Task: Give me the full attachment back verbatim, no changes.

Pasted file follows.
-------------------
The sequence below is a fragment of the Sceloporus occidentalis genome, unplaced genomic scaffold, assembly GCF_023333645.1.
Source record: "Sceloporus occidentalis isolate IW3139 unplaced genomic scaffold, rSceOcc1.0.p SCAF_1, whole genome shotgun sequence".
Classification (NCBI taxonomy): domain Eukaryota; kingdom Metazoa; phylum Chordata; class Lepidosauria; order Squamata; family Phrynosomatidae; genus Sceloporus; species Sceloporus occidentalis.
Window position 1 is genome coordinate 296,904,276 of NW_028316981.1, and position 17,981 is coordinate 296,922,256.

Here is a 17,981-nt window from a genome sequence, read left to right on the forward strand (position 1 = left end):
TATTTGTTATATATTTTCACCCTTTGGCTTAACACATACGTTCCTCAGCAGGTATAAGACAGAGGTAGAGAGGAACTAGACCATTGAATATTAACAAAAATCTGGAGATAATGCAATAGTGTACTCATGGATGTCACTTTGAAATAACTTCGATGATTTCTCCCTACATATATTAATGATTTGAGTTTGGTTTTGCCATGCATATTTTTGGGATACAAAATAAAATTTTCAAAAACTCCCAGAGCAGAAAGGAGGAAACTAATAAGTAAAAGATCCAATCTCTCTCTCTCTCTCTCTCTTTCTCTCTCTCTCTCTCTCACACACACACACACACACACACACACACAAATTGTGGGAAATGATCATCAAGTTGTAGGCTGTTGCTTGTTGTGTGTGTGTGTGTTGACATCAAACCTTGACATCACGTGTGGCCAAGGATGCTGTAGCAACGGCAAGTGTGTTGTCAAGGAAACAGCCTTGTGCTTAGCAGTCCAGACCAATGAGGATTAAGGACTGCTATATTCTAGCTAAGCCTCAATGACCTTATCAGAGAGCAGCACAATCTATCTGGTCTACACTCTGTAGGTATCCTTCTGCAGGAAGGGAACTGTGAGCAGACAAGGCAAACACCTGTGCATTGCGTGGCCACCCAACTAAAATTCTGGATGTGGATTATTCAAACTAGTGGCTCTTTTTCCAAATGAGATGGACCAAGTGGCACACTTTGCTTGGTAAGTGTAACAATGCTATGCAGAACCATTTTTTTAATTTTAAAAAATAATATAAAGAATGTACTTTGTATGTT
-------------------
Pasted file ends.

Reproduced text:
The sequence below is a fragment of the Sceloporus occidentalis genome, unplaced genomic scaffold, assembly GCF_023333645.1.
Source record: "Sceloporus occidentalis isolate IW3139 unplaced genomic scaffold, rSceOcc1.0.p SCAF_1, whole genome shotgun sequence".
Classification (NCBI taxonomy): domain Eukaryota; kingdom Metazoa; phylum Chordata; class Lepidosauria; order Squamata; family Phrynosomatidae; genus Sceloporus; species Sceloporus occidentalis.
Window position 1 is genome coordinate 296,904,276 of NW_028316981.1, and position 17,981 is coordinate 296,922,256.

Here is a 17,981-nt window from a genome sequence, read left to right on the forward strand (position 1 = left end):
TATTTGTTATATATTTTCACCCTTTGGCTTAACACATACGTTCCTCAGCAGGTATAAGACAGAGGTAGAGAGGAACTAGACCATTGAATATTAACAAAAATCTGGAGATAATGCAATAGTGTACTCATGGATGTCACTTTGAAATAACTTCGATGATTTCTCCCTACATATATTAATGATTTGAGTTTGGTTTTGCCATGCATATTTTTGGGATACAAAATAAAATTTTCAAAAACTCCCAGAGCAGAAAGGAGGAAACTAATAAGTAAAAGATCCAATCTCTCTCTCTCTCTCTCTCTTTCTCTCTCTCTCTCTCTCACACACACACACACACACACACACACACAAATTGTGGGAAATGATCATCAAGTTGTAGGCTGTTGCTTGTTGTGTGTGTGTGTGTTGACATCAAACCTTGACATCACGTGTGGCCAAGGATGCTGTAGCAACGGCAAGTGTGTTGTCAAGGAAACAGCCTTGTGCTTAGCAGTCCAGACCAATGAGGATTAAGGACTGCTATATTCTAGCTAAGCCTCAATGACCTTATCAGAGAGCAGCACAATCTATCTGGTCTACACTCTGTAGGTATCCTTCTGCAGGAAGGGAACTGTGAGCAGACAAGGCAAACACCTGTGCATTGCGTGGCCACCCAACTAAAATTCTGGATGTGGATTATTCAAACTAGTGGCTCTTTTTCCAAATGAGATGGACCAAGTGGCACACTTTGCTTGGTAAGTGTAACAATGCTATGCAGAACCATTTTTTTAATTTTAAAAAATAATATAAAGAATGTACTTTGTATGTT